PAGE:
The Dewey decimal system is a common method for classifying books and publications in libraries. Use figures ranging from 000 to 999 to highlight different fields of knowledge. Different fields of knowledge fall into different subdivisions, characterized by decimals and numbers.
Origin of the system
Dewey’s classification is the work of Melvil Dewey, an American librarian of 1873. The classification system takes its name from its inventor. The Amherst College Library was the initial user of the classification system. The initial publication of Dewey Decimal System was in 1876. Best versions of the system developed over time, with 23 rd edition released in 2011. Dewey’s classification system applies to non-fiction books, but is also applicable to fiction books.
The first edition of Dewey Decimal System was under the management and administration of Dewey, along with a small group of editors. The Lake Placid Club Educational Foundation, founded by Dewey, took over the administration of the Dewey system from 1922. Melvil checked and revised the first three editions of the system. From 1891 to 1921, May Seymour worked as an editor of the system. Many editors have managed the system over time. Melvis retained copyright in editions 1-6. The Library Bureau held the copyright for editions 7-10. Upon the death of publisher Seymour, the copyright of the system went to the Lake Placid Club educational center in 1922. In 1988, the online computer library center owned the copyright of the system.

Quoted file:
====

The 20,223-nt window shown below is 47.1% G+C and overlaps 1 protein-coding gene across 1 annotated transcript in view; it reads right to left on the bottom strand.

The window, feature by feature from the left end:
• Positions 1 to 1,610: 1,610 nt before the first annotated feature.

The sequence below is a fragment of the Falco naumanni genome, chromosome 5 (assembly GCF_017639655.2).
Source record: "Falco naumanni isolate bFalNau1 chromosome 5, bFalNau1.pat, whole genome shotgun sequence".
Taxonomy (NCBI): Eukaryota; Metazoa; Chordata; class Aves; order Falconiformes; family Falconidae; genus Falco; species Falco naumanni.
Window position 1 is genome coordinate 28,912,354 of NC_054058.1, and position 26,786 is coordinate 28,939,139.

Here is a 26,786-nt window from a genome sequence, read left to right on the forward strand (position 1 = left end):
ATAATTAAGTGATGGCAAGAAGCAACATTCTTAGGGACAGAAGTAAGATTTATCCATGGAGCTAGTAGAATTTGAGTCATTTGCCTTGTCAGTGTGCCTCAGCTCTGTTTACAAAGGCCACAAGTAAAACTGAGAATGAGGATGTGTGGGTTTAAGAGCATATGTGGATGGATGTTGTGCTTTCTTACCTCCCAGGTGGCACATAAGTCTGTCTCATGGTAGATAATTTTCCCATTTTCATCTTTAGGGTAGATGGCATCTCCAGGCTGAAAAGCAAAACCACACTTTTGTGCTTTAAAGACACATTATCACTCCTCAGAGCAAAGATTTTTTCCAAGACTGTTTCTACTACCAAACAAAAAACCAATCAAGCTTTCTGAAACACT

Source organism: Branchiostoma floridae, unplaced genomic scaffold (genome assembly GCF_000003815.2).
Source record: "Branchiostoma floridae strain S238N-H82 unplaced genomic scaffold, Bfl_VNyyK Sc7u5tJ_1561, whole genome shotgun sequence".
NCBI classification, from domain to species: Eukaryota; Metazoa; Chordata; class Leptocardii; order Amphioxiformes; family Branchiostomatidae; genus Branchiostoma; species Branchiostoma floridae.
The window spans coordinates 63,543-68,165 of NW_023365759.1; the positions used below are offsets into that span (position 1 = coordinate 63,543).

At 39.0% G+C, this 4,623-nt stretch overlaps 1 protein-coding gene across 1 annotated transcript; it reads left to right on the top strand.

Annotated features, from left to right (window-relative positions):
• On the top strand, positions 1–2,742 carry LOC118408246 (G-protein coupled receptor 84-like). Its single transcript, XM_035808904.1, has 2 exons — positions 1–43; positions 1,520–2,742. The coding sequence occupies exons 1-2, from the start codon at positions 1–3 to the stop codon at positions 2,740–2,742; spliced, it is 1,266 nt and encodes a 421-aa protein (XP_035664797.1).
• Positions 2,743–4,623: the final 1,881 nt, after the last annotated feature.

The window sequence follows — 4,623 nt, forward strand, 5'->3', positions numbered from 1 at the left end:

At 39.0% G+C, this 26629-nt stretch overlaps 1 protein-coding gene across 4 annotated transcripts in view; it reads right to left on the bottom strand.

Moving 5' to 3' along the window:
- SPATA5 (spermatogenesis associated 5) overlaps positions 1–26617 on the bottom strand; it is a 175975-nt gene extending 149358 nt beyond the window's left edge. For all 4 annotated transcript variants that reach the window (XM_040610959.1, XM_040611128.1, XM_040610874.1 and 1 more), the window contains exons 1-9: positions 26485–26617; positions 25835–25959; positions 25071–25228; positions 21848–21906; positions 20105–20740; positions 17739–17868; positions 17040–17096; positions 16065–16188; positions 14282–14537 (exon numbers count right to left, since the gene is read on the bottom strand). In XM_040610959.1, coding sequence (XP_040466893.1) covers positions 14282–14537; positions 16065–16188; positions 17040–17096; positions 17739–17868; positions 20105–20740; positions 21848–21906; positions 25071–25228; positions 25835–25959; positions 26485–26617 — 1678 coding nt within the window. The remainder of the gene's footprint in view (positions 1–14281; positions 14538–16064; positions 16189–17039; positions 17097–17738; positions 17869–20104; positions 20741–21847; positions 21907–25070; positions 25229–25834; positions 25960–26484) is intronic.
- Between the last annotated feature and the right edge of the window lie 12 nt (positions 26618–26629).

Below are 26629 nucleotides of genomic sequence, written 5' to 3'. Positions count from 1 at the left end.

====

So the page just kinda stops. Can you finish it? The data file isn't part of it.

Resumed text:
Under the Dewey classification system, different numbers portray special topics. For example, the number used to represent sciences is different from that used to represent history. All knowledge is in ten groups. Each of the ten groups has further classifications assigned to one hundred numbers. The various knowledge groups include: History, Biography and Geography, 900-999; Rhetoric and literature, 800-899; Arts, 700-799; Technology, 600-699; Mathematics and natural sciences, 500-599; Lingua, 400-499; Social sciences, 300-399; Religious Studies, 200-299, and Philosophy and Psychology, 100-199.
Knowledge groups 10 are divided into even smaller groups. For example, in the field of geography, the geography of a location falls into a subgroup different from that of another location. The subgroup of American geography will have a different number than that of European geography. Additional classifications occur by extending to decimal numbers. For example, the number 942 represents the history of England. This is further divided into specific categories with decimal points. For example, 942.063 represents the history of the English Commonwealth.
The Dewey decimal system is suitable for libraries of all sizes. It is easy to adopt because it comes complete with a user guide that illustrates the entire classification. Smaller bookcases can adopt the reduced version of the Dewey classification system. This version adapts to libraries with titles 20,000 or less. The Online Computer Library Center (OCLC) currently manages the classification system. OCLC is a non-profit organization that offers services to libraries. Initially, most libraries have classified and stored books on permanent shelves. However, it is now possible to add new books to a library based on the topic. This is due to the introduction of concepts related to the relative index and relative position.